The time to buy is when uncertainty is peaking and emotions are running high. If you have found yourself fearful of the market reaction during military conflicts in the past, I suggest you look at historical data during times of military conflict as a starting point before making any dramatic investment decisions.
Terrorism has plagued the globe for many decades. One might think that terrorism would have an impact on financial markets, but it actually does not. History tells this story as well.
One of the worst acts of terrorism on American soil occurred on September 11, 2001. In addition to the catastrophic loss of life, the twin towers of the World Trade Center, considered the most important financial hub in the United States, were destroyed. This caused the financial exchanges in New York to be closed for four trading days, the longest shutdown since 1933. On September 17, 2001, the first day of New York Stock Exchange trading since the attack, the S&P 500, expecting chaos, lost 684 points or 7.1 percent – the largest loss in history for one trading day. By the end of the week, the S&P 500 was down 11.6 percent.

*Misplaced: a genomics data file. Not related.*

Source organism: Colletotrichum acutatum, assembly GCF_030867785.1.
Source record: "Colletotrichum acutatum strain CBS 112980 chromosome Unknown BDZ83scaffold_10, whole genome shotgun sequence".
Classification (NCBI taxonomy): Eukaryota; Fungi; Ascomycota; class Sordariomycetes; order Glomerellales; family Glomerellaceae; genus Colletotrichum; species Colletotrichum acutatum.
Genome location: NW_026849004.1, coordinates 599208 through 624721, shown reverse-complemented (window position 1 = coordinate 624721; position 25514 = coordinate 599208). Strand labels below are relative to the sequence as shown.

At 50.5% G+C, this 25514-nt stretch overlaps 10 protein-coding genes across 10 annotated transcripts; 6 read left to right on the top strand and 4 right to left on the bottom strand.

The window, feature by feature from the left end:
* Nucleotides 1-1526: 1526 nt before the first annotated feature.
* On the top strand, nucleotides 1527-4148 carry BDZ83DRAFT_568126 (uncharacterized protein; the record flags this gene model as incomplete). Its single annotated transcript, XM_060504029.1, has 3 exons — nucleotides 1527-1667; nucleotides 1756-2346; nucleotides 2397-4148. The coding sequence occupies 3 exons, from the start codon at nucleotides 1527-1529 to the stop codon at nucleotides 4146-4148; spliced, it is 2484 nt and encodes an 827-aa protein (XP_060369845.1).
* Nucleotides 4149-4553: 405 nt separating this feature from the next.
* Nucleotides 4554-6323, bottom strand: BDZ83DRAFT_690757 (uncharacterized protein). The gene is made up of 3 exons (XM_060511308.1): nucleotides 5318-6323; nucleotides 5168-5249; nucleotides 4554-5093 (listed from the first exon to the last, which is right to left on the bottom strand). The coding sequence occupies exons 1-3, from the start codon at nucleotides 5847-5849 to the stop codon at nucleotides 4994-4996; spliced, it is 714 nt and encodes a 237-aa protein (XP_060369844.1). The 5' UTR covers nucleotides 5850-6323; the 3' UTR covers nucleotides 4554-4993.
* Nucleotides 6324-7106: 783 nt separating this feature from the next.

Many expected the markets would be down for several months. However, it took only 30 days for the Dow Jones, the NASDAQ and the S&P 500 to regain their pre-9/11 price levels.
As I mentioned, some industries may sustain a more material impact. The airline industry suffered significant losses after 9/11 as the fear of additional hijacks escalated. The major airlines saw their stock prices tumble approximately 40 percent at the opening of the market on September 17. Steep declines also hit the travel, tourism, hospitality, entertainment and financial services industries.
But even as the number of terrorist attacks rise, it appears the markets have learned that they don’t change the fundamentals of the economy.
Unfortunately terrorism is now part of our lives. My point is not to desensitize these issues, but to strictly investigate the economic data and market action around these events. It is clear that, at least historically, terrorism does not change the fundamentals of the economy. It may have a material impact on specific industries, but much of that has proven to be temporary.
You may have news of a terrorist attack and favorable earnings reports on the same day. And while the market will react to uncertainty in the short-run, only a change in the fundamentals will cause a long-term market reaction.
Buying low and selling high
Buying low can be difficult, but selling low becomes easy when investors erroneously react to events without knowing what truly impacts markets and companies’ fundamentals. Perhaps the most profitable strategy is to invest in great companies and continue to deploy capital into the markets when there is a high level of uncertainty.